PHOENIX — As temperatures continue to soar in the Valley, it’s a reminder of how the heat can turn deadly in many ways - including kids being left in hot cars.
It’s every parent's worst nightmare. Since 1994, 44 children have died after being left in a hot car, and Arizona ranks 4th highest in the country. But experts say it can be prevented.
Dawn Peabody lost her daughter Maya in 2008 after she was accidentally left in the car after the family returned home from grabbing breakfast with grandparents.
"Maya was not with grandma. Maya was not in her bed. Maya was still in the family vehicle and she passed away," said Dawn.
She is now an advocate for the group Kids and Cars and says even though it's hard to believe for some, it's easy for people use to routines to forget things when that routine changes.
"What seems like a normal routine at the time? Just a little change in that can trick our brain into thinking we don't have precious cargo in the back seat," said Dawn.
"In Arizona, the way that the heat is down there a young child is in a critical situation within minutes," said Director of Kids and Cars, Amber Rollins.
Experts say the Arizona sun can quickly turn the inside of a car into an oven. For example, if it's 95 degrees outside, in just 10 mins a car's interior will climb to 114 degrees. In 30 mins, nearly 130 degrees.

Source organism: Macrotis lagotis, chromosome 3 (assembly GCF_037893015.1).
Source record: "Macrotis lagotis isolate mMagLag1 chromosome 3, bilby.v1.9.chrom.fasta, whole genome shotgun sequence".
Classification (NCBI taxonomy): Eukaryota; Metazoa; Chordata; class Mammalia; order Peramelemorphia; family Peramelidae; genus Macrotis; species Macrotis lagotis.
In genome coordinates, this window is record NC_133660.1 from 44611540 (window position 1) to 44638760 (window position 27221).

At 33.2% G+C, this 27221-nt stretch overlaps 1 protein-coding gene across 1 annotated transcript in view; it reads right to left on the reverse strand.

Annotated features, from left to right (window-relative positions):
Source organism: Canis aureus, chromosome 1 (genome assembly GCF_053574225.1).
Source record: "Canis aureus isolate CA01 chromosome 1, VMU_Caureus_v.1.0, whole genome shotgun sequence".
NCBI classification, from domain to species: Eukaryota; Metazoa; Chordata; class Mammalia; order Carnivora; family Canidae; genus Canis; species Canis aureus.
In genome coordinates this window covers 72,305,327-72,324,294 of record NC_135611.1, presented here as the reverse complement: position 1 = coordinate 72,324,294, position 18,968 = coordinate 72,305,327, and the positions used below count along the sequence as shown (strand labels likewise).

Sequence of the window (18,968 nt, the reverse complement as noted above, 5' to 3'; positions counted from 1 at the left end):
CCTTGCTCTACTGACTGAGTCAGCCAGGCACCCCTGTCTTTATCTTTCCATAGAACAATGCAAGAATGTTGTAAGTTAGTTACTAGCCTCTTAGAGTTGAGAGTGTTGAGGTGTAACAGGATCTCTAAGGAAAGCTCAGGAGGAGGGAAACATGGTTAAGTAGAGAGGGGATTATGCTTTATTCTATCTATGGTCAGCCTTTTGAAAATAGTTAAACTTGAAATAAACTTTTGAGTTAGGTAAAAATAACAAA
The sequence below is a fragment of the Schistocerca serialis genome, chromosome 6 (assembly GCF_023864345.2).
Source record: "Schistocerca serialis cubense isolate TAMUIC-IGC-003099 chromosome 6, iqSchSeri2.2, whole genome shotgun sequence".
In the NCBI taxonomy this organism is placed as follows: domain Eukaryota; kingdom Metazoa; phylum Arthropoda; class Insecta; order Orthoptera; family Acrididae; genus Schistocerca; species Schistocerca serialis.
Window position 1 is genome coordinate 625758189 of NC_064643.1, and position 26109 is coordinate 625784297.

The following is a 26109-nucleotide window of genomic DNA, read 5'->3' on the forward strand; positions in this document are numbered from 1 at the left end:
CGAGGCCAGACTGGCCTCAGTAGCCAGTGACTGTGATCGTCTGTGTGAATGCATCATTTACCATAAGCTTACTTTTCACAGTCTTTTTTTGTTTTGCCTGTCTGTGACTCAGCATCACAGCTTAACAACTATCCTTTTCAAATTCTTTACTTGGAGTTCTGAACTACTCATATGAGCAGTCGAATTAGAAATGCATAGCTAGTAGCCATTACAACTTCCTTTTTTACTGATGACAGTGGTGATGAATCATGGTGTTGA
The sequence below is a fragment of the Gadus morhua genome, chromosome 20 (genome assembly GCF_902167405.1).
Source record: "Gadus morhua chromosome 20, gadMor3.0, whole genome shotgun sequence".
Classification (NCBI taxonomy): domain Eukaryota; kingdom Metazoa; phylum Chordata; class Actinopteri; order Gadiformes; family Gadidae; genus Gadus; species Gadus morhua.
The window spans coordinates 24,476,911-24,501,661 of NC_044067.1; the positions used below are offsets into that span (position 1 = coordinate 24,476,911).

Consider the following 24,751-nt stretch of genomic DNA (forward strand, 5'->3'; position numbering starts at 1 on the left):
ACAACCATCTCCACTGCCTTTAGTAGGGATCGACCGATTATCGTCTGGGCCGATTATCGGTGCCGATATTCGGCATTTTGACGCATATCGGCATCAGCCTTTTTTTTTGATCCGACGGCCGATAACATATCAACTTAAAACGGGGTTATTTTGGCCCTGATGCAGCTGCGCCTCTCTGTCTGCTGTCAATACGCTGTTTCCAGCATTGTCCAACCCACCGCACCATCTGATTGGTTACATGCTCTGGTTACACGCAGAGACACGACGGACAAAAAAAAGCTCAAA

Rollins says the pandemic isn't helping. COVID-19 has changed everyone's routines with more kids staying home due to the virus.
"On a typical year, the average number of children get into vehicles on their own and can't get back out is about 26%, this year about 47% of the fatalities are children who got in on their own and can't get out," said Rollins.
Kids and cars statistics
Both women say parents can do simple things to develop new routines.
"We want parents to get into the habit of opening the back door of their car and checking the back seat every time," said Rollins.
"I encourage parents to make sure the keys are not where children can get them," said Peabody.
The group is advocating law called the "Hot Cars Act of 2019" which would require the Secretary of Transportation to issue a rule requiring all new passenger motor vehicles to be equipped with a child safety alert system, and for other purposes.
Also, SB 1601, to direct the Secretary of Transportation to issue a rule requiring all new passenger motor vehicles to be equipped with a child safety alert system, and for other purposes.